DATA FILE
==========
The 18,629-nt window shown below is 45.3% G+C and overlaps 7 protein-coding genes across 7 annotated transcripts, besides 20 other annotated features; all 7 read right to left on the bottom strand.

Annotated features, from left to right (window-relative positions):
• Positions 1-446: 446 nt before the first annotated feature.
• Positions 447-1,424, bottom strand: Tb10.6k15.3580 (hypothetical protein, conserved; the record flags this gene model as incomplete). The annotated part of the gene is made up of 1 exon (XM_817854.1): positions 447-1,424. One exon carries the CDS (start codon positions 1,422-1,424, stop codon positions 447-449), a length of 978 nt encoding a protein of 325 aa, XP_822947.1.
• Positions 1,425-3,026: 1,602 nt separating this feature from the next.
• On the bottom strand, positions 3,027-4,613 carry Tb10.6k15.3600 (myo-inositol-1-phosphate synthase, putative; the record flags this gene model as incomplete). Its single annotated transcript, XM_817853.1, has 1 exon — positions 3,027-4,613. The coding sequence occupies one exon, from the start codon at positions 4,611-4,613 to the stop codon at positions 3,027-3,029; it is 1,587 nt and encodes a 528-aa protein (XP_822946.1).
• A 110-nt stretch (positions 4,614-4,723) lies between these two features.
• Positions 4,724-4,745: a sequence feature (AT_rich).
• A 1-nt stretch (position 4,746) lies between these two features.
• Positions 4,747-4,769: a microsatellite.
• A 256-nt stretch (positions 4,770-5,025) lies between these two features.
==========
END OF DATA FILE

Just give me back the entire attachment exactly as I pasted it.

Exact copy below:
The 18,629-nt window shown below is 45.3% G+C and overlaps 7 protein-coding genes across 7 annotated transcripts, besides 20 other annotated features; all 7 read right to left on the bottom strand.

Annotated features, from left to right (window-relative positions):
• Positions 1-446: 446 nt before the first annotated feature.
• Positions 447-1,424, bottom strand: Tb10.6k15.3580 (hypothetical protein, conserved; the record flags this gene model as incomplete). The annotated part of the gene is made up of 1 exon (XM_817854.1): positions 447-1,424. One exon carries the CDS (start codon positions 1,422-1,424, stop codon positions 447-449), a length of 978 nt encoding a protein of 325 aa, XP_822947.1.
• Positions 1,425-3,026: 1,602 nt separating this feature from the next.
• On the bottom strand, positions 3,027-4,613 carry Tb10.6k15.3600 (myo-inositol-1-phosphate synthase, putative; the record flags this gene model as incomplete). Its single annotated transcript, XM_817853.1, has 1 exon — positions 3,027-4,613. The coding sequence occupies one exon, from the start codon at positions 4,611-4,613 to the stop codon at positions 3,027-3,029; it is 1,587 nt and encodes a 528-aa protein (XP_822946.1).
• A 110-nt stretch (positions 4,614-4,723) lies between these two features.
• Positions 4,724-4,745: a sequence feature (AT_rich).
• A 1-nt stretch (position 4,746) lies between these two features.
• Positions 4,747-4,769: a microsatellite.
• A 256-nt stretch (positions 4,770-5,025) lies between these two features.